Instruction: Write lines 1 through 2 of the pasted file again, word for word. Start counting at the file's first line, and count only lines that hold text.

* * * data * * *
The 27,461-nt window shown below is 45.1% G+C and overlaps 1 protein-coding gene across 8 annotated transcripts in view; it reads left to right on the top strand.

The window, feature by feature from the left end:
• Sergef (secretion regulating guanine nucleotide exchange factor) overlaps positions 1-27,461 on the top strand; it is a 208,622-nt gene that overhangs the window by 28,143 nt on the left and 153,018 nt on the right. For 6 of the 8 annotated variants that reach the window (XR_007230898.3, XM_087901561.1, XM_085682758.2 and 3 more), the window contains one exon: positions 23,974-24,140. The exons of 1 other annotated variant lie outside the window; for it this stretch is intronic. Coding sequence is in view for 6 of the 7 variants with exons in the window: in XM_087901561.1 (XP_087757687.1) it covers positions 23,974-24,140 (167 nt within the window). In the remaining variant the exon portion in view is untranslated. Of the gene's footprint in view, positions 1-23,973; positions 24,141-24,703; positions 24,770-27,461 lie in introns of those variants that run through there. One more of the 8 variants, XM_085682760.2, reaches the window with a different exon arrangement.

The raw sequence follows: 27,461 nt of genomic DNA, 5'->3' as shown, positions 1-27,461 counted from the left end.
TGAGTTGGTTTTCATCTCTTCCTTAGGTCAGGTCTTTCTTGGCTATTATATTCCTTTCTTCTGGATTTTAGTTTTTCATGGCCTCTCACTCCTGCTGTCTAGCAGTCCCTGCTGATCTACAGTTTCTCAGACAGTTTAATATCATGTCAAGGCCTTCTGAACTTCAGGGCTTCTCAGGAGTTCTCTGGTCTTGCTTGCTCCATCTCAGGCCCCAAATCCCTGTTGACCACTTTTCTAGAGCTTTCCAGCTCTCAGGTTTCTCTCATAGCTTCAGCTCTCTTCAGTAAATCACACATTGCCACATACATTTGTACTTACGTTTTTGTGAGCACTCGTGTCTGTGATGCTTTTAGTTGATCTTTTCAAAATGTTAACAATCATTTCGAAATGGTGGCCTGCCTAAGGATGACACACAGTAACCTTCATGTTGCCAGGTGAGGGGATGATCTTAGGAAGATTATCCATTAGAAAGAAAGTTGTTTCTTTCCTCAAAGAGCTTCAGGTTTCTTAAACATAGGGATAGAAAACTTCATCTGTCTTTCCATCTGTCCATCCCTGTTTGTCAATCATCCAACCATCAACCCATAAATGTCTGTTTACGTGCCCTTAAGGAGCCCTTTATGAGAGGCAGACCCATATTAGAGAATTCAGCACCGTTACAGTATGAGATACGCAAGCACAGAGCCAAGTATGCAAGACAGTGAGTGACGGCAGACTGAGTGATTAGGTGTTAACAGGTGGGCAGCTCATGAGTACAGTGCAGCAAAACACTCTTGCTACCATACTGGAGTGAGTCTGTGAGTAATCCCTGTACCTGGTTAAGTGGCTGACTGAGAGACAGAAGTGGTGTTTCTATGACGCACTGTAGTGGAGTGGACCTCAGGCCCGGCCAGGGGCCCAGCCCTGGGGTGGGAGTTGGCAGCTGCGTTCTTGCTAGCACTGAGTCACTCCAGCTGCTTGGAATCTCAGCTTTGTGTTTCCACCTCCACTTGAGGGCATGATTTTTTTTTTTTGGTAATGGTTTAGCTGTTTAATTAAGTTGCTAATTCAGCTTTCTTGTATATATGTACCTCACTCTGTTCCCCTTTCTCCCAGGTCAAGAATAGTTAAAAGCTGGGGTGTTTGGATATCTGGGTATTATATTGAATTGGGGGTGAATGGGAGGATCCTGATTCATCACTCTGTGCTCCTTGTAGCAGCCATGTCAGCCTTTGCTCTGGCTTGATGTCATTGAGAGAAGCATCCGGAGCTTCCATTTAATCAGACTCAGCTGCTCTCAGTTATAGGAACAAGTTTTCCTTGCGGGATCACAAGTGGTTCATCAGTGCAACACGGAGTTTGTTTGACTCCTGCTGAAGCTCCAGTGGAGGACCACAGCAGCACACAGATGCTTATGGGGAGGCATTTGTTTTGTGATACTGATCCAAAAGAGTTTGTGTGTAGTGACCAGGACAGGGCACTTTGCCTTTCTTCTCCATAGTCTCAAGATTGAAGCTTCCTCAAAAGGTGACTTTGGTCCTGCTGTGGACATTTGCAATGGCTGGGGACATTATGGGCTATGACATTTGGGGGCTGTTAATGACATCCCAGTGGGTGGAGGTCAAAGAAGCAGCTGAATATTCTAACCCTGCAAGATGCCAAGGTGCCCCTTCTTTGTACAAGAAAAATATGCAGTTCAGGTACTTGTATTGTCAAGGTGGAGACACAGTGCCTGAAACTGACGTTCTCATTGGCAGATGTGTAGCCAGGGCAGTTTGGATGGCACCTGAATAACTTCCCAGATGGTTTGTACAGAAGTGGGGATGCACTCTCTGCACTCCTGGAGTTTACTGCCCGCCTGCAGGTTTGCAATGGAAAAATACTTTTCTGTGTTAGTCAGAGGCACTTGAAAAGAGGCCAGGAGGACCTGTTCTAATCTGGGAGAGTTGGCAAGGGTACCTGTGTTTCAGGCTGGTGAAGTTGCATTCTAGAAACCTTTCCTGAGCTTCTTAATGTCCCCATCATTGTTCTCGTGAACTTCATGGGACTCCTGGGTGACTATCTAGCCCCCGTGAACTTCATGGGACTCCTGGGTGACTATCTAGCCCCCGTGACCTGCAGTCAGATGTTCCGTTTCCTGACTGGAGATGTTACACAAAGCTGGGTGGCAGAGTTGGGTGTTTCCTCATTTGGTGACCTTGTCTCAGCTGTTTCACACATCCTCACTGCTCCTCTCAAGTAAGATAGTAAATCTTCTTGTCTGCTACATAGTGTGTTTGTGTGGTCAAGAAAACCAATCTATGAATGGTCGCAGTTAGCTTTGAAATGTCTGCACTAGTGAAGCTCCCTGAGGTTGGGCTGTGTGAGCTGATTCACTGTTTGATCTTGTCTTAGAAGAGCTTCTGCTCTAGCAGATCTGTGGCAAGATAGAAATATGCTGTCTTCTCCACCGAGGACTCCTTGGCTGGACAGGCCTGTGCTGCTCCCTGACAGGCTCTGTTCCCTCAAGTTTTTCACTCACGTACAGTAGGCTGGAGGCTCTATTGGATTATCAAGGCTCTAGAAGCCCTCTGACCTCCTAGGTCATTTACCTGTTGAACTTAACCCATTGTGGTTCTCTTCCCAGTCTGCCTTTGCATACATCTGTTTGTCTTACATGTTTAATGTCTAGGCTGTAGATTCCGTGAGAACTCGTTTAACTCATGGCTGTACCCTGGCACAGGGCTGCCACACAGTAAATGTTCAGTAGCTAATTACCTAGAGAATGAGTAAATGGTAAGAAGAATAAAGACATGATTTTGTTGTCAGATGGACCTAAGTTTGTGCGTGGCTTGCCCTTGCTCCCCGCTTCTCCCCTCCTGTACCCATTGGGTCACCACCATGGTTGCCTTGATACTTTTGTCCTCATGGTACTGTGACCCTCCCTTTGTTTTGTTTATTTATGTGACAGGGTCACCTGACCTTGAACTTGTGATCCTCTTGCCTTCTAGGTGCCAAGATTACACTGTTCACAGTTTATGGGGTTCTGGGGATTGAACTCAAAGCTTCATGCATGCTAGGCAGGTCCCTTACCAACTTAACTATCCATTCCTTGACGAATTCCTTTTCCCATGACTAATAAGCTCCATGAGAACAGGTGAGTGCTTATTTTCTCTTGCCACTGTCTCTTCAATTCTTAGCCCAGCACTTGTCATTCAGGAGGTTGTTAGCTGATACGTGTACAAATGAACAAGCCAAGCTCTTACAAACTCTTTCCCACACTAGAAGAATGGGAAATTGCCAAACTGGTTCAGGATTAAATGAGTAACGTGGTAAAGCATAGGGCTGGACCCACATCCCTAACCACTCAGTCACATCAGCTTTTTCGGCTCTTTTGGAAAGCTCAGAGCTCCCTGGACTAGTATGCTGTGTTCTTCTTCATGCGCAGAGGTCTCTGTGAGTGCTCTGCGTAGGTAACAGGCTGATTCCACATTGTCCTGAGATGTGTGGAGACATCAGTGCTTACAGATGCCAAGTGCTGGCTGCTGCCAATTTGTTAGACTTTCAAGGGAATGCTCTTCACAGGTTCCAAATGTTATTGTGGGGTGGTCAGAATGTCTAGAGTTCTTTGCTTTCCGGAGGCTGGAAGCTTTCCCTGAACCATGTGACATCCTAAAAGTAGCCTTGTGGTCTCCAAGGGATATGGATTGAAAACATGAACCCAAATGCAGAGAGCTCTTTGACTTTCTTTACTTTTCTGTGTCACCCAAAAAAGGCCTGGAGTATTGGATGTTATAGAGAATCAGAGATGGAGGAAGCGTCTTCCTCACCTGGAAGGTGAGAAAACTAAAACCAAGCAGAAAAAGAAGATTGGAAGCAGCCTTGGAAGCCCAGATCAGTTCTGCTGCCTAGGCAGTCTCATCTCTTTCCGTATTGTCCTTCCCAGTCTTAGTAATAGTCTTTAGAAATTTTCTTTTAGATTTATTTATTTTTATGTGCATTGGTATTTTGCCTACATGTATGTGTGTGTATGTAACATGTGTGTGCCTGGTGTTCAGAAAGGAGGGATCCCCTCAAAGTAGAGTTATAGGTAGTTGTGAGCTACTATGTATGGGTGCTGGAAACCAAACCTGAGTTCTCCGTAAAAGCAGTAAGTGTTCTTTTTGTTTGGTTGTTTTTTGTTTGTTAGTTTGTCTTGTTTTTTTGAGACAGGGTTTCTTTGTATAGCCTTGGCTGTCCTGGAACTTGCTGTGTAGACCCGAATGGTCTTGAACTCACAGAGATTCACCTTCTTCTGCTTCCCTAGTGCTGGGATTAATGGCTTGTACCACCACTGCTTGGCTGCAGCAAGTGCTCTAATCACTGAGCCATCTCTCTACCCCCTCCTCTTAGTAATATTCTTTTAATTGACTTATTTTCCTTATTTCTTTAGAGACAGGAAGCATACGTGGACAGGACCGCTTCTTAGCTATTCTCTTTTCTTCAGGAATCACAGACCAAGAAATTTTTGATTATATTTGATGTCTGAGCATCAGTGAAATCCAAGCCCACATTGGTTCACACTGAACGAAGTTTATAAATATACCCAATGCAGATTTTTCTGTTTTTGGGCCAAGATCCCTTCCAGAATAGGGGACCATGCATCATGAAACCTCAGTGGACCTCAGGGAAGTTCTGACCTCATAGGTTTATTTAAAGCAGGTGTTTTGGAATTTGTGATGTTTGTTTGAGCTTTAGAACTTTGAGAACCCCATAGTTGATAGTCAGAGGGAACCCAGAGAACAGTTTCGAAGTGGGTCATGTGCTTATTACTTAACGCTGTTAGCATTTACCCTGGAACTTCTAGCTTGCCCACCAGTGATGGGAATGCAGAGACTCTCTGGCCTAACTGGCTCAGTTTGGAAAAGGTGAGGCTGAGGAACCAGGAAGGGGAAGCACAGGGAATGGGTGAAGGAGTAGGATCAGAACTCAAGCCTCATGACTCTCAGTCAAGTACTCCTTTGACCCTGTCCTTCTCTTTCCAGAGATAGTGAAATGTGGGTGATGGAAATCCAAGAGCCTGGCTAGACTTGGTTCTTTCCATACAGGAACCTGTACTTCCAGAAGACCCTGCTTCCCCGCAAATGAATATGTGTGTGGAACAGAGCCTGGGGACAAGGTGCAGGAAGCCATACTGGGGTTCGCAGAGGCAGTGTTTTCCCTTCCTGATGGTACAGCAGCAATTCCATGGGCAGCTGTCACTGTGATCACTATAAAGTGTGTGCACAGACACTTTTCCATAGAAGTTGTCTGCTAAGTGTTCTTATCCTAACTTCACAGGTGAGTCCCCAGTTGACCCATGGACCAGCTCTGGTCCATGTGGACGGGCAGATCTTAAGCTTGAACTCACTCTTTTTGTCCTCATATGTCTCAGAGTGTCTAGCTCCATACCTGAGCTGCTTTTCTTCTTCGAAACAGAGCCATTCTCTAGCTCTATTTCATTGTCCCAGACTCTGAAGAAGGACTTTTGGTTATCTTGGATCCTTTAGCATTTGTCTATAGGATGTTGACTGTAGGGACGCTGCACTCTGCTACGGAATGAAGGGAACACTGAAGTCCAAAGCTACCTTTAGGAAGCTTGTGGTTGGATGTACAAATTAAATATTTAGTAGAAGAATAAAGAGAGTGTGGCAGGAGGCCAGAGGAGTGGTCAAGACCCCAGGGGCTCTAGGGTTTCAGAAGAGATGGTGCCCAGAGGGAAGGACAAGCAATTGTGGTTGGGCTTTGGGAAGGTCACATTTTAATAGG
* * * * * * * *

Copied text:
The 27,461-nt window shown below is 45.1% G+C and overlaps 1 protein-coding gene across 8 annotated transcripts in view; it reads left to right on the top strand.

The window, feature by feature from the left end: